New ID rule coming for Nebraska cattle, bison | TSLN.com

New ID rule coming for Nebraska cattle, bison

Gayle Smith

Cattle and bison producers in Nebraska will be required to place an official identification tag in their animals once a proposed rule is implemented, as early as 2013. The tag will be used to help the Nebraska Department of Agriculture (NDA) trace animals and facilitate interstate movement of livestock in case of a disease. Nebraska’s plan, “NDA’s Locate in 48 Animal Disease Traceability” program, is the result of a new USDA Animal Disease Traceability Framework that requires each state to develop and submit a compliance plan by Dec. 31, 2011.

“The official identification requirements for cattle and bison will be phased in,” according to Ross Baker, the animal disease traceability system coordinator for Nebraska. Beginning on the effective date of the final rule, the following animals will be subject to the official identification requirements:

• All sexually intact cattle and bison 18 months of age or over

• Dairy cattle of any age

• Cattle and bison of any age used for rodeo or recreational purposes

• Cattle and bison of any age used for shows or exhibitions

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“All other cattle (beef cattle under 18 months of age) would be exempt from the official identification requirement when the rule is first published, and until a notice is published in the Federal Register defining the effective date for requiring official identification for these cattle,” Baker explained. “Additionally, during this period, cattle and bison moved directly to a recognized slaughtering establishment, or through no more than one approved livestock facility and then directly to a recognized slaughtering establishment, may be identified with a USDA-approved backtag.”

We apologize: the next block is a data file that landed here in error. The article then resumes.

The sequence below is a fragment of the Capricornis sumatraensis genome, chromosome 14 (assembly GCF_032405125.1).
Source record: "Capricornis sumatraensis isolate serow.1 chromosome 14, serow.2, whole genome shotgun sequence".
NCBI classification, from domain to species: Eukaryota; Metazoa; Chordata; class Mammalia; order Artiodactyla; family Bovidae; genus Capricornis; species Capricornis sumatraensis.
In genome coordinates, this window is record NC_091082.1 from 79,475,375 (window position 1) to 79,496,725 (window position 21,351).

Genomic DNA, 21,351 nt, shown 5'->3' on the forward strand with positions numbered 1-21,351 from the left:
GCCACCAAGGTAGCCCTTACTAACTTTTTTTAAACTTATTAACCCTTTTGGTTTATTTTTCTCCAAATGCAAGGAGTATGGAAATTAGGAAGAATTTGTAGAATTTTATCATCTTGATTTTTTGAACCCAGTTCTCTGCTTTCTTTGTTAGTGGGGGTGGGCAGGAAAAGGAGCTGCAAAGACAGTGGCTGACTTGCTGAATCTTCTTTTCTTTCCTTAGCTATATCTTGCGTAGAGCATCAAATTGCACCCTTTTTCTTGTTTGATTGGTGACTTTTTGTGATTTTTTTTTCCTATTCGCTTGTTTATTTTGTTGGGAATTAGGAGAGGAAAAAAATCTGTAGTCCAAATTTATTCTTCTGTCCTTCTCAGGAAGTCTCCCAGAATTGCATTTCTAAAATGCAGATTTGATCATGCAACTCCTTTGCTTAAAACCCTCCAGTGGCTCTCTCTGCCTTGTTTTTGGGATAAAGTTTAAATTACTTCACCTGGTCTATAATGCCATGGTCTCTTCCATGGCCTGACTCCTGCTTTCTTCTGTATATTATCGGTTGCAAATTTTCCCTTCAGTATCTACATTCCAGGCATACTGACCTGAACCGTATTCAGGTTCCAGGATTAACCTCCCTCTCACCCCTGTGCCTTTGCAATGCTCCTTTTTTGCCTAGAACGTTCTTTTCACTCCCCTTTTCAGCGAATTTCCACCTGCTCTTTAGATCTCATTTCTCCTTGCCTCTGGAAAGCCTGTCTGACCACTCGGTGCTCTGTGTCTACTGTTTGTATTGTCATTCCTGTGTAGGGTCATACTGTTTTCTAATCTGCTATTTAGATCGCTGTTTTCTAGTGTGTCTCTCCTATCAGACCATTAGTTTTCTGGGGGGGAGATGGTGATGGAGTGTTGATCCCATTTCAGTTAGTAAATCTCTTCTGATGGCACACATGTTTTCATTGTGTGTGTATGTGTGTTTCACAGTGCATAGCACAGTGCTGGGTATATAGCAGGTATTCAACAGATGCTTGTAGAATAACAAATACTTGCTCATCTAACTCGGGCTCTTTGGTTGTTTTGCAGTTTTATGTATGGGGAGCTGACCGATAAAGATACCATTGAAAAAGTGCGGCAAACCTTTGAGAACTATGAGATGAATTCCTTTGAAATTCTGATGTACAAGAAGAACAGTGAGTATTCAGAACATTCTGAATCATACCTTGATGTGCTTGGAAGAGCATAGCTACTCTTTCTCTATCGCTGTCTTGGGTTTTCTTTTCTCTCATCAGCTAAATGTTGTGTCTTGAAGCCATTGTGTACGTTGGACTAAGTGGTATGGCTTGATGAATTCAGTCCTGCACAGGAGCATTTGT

Although these animals will be among the first to be monitored, Baker said once the program is working smoothly, and the state reaches 70 percent compliance, they propose to add feeder cattle to the rule. “It might be a challenge to make sure the fall run of feeder cattle are all compliant and have official identification tags,” he noted.

Cattle and bison producers in Nebraska will be required to place an official identification tag in their animals once a proposed rule is implemented, as early as 2013. The tag will be used to help the Nebraska Department of Agriculture (NDA) trace animals and facilitate interstate movement of livestock in case of a disease. Nebraska’s plan, “NDA’s Locate in 48 Animal Disease Traceability” program, is the result of a new USDA Animal Disease Traceability Framework that requires each state to develop and submit a compliance plan by Dec. 31, 2011.

“The official identification requirements for cattle and bison will be phased in,” according to Ross Baker, the animal disease traceability system coordinator for Nebraska. Beginning on the effective date of the final rule, the following animals will be subject to the official identification requirements:

• All sexually intact cattle and bison 18 months of age or over

• Dairy cattle of any age